We’ve had the Chilly Month of May, Unsettled June and now Dismal July. And August has resolutely kept up the tradition so far. I can honestly say that so far this is the worst summer in our 24 years here, which is saying something, since we’ve experienced some pretty gloomy ones. This is not what you expect when you move to the South of France. However, there are pros as well as cons. Let’s look at those, plus some other news from this corner of Occitanie.
We’ll get the cons out of the way first. I am always aware that con is un gros mot (rude word) in French, so perhaps I should call them negatives instead.
We’ve had an awful lot of rain this year (see the SF’s meticulously constructed chart below). July’s rain was well above the average at 114.5 mm. We would normally expect 51.3 mm. Only March and April had much lower than average rainfall.
In some ways, this is good, since it makes up for the deficit in previous years. However, it’s not been good for the farmers around here, who have struggled to get in the hay and then the grain harvest. In fact, one farmer neighbour was afraid that he had bagged up the damp silage too early, and that it might spontaneously combust, as it almost did one year. He had to have the fire brigade on hand that time. Thankfully, this time it didn’t.
Neither is it good for the outdoor events that have tentatively crept back after the interdictions of 2020. It’s almost impossible to arrange anything in advance, since the weather forecast changes from day to day. After the privations of Covid, “Il ne manquait que ça” (we only needed that), as my hairdresser put it.
Speaking purely selfishly, we are thoroughly fed up with no sun and low temperatures. On Saturday afternoon, they dipped as low as 12C. I have not stopped mowing and strimming throughout the summer. Our attempts to paint shutters and gates, all of which needed it this year, take place between showers. The weeds are having a field day. And we haven’t had a lot of use out of our swimming pool (I know; first world problems).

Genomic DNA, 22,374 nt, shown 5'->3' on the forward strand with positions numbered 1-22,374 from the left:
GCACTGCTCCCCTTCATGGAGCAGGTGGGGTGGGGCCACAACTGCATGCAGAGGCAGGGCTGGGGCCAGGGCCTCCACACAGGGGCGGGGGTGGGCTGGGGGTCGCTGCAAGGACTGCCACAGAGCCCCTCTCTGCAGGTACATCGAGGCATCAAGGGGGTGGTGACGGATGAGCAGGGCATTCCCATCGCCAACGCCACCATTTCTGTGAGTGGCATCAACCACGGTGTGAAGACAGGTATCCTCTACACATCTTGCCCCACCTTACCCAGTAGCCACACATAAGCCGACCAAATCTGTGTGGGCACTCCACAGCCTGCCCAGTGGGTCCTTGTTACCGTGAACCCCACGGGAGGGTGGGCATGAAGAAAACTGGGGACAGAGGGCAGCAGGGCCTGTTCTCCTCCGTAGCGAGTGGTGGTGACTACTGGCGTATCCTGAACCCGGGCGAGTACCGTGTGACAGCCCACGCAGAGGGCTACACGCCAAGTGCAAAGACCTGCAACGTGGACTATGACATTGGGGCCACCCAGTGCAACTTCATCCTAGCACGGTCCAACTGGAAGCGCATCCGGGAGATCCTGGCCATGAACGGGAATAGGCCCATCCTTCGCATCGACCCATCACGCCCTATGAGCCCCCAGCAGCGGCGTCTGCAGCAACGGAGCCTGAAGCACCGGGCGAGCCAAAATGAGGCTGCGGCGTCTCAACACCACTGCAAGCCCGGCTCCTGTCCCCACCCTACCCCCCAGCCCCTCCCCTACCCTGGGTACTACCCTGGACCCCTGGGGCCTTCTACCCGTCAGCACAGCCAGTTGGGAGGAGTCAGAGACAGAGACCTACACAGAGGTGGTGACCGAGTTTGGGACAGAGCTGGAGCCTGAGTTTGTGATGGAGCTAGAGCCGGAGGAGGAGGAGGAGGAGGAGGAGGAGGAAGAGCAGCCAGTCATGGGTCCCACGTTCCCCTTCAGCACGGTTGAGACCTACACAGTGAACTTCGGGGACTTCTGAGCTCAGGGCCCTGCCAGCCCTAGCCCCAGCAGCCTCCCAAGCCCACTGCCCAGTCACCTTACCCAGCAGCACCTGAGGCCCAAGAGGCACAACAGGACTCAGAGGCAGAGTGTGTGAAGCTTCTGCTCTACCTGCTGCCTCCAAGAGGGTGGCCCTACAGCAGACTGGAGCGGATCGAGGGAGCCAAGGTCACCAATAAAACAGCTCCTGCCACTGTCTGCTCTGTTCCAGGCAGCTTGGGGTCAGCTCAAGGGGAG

Before I feel too sorry for myself, let’s look at it from the other side. The trees and plants are lapping up the rain, and I have hardly had to water this year. I have never seen the lawn so green in August, and the plants are much more vigorous and flowering more abundantly. By this time, they are normally gasping for rain.
It’s possible to go outside and not have to retreat indoors after five minutes because of the heat. The canicule (heatwave) can be pretty vicious here. We had no less than three of them in 2019. When the sun does make a brief appearance, the lower temperatures mean that one can garden and go for walks comfortably. For elderly or vulnerable people, the lack of a hot spell must be a great relief.
While parts of Southern Europe and Western America and Canada have sizzled in an unprecedented heatwave with the attendant forest fires, for us the chances of wildfires this year are drastically reduced. This may not be the case in Provence or Corsica, which are as dry as ever.
So, there are advantages and disadvantages. The main problem is that there is nothing in between canicule and weather that can only be described as autumnal at best. At least the forecast is for it to improve from the weekend.
In other news…
A few weeks ago, I wrote about our visit to the Jazz Festival in Marciac almost 20 years ago. This was part of a blogging event run by Sabrina over at the Frenchness blog. She has now kindly produced a PDF of the posts, which include mine as well as one from Eric about his trip to Paris and Sarah about Brittany. It’s available to read online or download if you wish. Be warned; it’s a large file because of the images, so if you have an internet connection that runs on steam, as we do, it might take a while.
Parisot art festival
Every year, one of our local villages, Parisot, hosts an art festival. A distinguishing feature is that the art is displayed in venues around the village. This shot from a previous year shows the former butcher’s shop, in which old photos of Parisot were displayed.
This provides an excellent opportunity to see some of the hidden corners of Parisot, weather permitting, of course. There’s also an evening jazz concert to take place in the grounds of the Château de l’Astorguié in the village.
The festival is running again this year, under new management. It has been a well-kept secret, since I found out about it only last week. If you are in the area, it’s worth a visit. More here. Report to follow.
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